Nearly a third of young teenage girls have been sexually harassed online by children their own age.
Research by charity Childnet found 31 per cent of female 13 to 17-year-olds had been targeted with unwanted sexual attention over the internet, compared with 11 per cent of boys.
One in 10 young people reported receiving threats of sexual violence, including rape, the survey of 1,559 teenagers found, while 31 per cent have witnessed it happen.
So-called revenge porn was also shown to be prevalent among children, with 51 per cent of those surveyed, aged between 13 and 17, having seen it circulated.
Revenge porn was recently outlawed by the Government and is defined as the sharing of private, often sexual or explicit material, photos or videos, of another person without their consent.
Nearly a quarter of teenagers (23 per cent), meanwhile, know of someone secretly taking sexual images of another person and sharing it online, according to the research.
The Childnet report examines sexual harassment in four categories, non-consensual sharing of explicit material, threats and coercion, sexualised bullying and unwanted sexualisation.
Its release comes as the Government prepares new guidance on sexual harassment in schools, work on which was due to start in November, schools minister Nick Gibb previously said.
Will Gardner, chief executive of Childnet, said ahead of the report’s launch at the Children’s Global Media Summit in Manchester: "Digital technology plays a central role in young people’s lives but it has opened the door for a range of new forms of sexual harassment, making societal discussions about these issues more pertinent than ever.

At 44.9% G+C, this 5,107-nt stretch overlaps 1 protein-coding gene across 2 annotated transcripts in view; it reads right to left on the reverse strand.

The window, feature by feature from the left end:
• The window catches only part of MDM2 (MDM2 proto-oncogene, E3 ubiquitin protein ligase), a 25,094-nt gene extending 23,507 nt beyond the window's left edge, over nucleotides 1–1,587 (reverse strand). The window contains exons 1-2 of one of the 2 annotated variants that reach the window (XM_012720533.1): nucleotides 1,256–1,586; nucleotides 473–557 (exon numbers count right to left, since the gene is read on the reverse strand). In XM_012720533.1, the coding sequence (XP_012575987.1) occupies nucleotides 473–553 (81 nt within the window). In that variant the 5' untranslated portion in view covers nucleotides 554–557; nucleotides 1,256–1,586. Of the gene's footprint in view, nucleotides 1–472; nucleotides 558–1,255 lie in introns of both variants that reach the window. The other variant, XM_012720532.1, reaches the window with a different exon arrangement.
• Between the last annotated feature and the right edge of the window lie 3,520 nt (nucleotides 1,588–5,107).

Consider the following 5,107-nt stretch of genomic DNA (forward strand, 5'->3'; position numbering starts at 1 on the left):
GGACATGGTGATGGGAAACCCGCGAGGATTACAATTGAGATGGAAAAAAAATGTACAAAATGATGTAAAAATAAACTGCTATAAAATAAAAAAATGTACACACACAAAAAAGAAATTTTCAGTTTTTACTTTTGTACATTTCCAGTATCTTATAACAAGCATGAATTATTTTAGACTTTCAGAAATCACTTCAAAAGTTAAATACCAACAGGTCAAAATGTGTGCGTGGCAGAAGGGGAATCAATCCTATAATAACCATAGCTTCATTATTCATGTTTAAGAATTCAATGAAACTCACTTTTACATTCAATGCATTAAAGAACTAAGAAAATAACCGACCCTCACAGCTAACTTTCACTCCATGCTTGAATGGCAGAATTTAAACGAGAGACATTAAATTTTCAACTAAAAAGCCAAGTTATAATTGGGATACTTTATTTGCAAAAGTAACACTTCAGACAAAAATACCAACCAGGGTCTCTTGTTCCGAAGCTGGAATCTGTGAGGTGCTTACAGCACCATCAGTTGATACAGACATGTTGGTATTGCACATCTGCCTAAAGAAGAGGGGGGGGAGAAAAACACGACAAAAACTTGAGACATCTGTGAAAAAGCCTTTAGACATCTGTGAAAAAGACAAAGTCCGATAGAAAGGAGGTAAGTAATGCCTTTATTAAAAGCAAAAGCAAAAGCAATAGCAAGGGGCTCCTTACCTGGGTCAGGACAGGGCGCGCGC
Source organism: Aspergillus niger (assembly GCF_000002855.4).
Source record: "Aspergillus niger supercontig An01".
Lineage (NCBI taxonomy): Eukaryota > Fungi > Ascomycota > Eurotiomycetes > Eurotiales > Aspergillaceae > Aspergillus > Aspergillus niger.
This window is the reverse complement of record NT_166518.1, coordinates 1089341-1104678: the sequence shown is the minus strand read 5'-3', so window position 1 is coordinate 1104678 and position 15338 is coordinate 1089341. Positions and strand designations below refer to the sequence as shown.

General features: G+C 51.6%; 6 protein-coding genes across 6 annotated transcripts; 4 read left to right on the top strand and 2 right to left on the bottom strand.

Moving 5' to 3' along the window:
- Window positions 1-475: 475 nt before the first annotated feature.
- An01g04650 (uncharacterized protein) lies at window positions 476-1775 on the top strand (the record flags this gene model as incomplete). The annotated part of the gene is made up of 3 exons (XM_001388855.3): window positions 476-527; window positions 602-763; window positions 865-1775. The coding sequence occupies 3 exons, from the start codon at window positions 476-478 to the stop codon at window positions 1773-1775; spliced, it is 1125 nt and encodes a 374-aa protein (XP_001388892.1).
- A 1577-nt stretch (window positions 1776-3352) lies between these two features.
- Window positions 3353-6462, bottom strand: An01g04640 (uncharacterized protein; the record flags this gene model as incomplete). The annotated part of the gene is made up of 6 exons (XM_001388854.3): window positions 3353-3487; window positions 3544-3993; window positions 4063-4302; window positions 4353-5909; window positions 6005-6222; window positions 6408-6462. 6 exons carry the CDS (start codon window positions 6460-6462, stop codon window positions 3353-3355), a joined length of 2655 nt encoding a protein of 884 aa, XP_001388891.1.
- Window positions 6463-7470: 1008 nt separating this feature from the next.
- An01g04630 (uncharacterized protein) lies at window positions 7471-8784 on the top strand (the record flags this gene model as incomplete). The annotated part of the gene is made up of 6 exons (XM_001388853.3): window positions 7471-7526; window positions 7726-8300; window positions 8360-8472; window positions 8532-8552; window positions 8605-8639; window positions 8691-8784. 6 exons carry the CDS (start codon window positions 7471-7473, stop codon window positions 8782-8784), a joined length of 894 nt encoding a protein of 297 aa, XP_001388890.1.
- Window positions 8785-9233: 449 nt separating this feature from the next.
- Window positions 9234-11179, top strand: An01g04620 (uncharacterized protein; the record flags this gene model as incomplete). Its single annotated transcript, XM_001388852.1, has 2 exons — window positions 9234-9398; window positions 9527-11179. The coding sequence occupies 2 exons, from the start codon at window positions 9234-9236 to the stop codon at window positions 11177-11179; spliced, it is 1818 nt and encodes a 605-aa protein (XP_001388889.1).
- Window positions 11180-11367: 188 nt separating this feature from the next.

"It is evidently something that as a society we can no longer ignore.
"Throughout the development of this report we have listened to the stories of young people who are navigating the complexities of relationships in a digital age and in some cases are facing the worst forms of peer-to-peer victimisation and online sexual harassment."
Among the other findings made by the report was that more than a quarter of UK teenagers had been the victim of online rumours about their sexual behaviour. And 12 per cent of teenagers claimed they had been pressured by their partner into sharing nude images. Many have also had sexual comments posted on images they shared of themselves online, a problem reported by 33 per cent of girls and 14 per cent of boys.
Fake profiles have become a common way for offenders to circulate sexual material, the study found. Almost a third of teens had seen such profiles, while 47 per cent had witnessed "doxing", the practice of sharing the personal details of someone, often whom they view as "easy".